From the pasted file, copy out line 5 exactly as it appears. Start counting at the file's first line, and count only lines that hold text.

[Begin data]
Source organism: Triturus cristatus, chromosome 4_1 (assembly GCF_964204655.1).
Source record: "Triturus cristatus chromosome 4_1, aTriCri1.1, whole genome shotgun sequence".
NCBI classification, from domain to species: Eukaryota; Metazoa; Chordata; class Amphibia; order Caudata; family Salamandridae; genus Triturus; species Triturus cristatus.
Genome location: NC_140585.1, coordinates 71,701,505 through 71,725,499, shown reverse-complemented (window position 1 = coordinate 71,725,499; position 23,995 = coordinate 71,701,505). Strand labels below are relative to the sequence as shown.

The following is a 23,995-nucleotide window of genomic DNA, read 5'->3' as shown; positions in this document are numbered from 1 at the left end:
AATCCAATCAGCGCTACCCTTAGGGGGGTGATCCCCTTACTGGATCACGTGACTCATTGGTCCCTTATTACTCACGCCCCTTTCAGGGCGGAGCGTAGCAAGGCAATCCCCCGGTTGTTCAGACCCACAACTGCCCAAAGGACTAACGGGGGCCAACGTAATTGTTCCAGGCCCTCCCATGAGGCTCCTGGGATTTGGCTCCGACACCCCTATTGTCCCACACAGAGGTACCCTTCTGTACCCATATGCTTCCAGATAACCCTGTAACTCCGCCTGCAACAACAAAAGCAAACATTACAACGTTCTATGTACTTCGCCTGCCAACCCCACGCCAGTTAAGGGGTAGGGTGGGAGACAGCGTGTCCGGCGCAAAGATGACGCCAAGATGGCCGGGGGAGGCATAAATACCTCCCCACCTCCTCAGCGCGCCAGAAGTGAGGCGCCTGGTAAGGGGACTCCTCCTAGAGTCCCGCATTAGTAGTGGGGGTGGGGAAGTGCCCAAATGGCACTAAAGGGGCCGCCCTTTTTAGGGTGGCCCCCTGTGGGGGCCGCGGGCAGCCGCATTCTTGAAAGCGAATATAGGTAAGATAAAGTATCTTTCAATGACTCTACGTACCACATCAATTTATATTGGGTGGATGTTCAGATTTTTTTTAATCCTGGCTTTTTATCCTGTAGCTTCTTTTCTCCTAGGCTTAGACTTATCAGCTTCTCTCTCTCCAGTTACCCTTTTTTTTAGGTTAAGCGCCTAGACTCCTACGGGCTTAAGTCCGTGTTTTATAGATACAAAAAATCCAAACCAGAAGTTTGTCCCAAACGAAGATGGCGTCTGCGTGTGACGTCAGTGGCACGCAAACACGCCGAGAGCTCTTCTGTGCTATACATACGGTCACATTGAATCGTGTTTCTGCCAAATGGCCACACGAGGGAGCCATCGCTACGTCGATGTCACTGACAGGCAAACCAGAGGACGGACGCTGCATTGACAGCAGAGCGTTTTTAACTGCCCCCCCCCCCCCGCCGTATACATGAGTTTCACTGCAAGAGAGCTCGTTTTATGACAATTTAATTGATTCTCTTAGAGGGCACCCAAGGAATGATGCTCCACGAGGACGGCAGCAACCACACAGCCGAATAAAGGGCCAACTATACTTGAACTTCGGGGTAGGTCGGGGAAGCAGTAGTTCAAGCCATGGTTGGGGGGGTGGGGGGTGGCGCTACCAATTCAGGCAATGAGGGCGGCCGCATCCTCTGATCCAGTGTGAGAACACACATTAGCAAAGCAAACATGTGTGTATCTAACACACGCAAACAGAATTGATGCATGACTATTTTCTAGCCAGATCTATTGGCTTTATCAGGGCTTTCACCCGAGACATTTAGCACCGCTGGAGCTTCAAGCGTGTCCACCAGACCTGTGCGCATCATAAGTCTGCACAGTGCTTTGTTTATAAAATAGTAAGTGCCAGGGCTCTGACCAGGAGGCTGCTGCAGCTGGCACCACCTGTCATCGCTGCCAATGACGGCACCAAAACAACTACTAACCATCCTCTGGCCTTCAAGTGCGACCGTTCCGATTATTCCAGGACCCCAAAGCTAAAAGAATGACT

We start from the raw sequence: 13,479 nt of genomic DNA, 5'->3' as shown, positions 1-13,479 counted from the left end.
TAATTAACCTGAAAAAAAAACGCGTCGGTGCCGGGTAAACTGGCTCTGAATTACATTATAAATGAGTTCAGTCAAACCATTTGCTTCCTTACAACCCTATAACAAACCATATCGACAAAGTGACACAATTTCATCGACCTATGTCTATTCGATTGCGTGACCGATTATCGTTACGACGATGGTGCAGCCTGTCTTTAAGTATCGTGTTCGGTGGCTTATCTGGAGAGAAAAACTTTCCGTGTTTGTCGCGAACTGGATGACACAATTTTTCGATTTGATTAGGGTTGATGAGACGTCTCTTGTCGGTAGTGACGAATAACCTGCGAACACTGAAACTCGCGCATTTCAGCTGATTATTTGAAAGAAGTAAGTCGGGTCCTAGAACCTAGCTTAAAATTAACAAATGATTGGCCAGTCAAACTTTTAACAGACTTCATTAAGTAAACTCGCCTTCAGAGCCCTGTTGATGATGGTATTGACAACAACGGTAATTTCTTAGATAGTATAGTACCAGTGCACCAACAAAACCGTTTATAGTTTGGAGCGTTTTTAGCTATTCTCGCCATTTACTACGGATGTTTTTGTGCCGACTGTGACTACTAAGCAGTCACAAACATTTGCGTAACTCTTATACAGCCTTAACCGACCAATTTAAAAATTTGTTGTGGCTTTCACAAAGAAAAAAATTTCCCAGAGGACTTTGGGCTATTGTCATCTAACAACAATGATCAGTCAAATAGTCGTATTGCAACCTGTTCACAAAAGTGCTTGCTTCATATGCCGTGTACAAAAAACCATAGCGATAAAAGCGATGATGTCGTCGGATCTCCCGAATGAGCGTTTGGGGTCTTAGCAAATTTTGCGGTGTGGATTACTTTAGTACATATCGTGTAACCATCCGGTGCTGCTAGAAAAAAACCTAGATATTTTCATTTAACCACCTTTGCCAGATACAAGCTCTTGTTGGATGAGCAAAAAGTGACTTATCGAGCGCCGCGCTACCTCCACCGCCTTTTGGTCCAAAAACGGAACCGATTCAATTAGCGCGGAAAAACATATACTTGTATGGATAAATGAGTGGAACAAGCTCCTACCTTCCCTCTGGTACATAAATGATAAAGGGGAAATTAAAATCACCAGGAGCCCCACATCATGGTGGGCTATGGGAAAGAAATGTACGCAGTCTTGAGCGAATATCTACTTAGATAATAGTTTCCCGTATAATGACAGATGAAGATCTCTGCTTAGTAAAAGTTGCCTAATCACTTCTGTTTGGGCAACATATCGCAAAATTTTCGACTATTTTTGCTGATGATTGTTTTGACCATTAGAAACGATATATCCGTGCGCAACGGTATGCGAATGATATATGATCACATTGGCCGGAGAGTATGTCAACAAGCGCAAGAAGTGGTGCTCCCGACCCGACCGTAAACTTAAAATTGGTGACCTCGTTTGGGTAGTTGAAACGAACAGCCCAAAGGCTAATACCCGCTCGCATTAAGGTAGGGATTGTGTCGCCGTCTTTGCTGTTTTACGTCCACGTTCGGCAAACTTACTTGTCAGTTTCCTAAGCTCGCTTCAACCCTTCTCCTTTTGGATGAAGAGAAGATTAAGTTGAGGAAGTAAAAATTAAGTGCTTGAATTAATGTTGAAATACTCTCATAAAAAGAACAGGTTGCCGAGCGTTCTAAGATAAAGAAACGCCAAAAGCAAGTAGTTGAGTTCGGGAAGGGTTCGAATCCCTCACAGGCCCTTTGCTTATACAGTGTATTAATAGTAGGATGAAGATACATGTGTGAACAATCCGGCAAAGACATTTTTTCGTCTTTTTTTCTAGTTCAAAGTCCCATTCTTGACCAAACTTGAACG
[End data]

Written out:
The following is a 23,995-nucleotide window of genomic DNA, read 5'->3' as shown; positions in this document are numbered from 1 at the left end: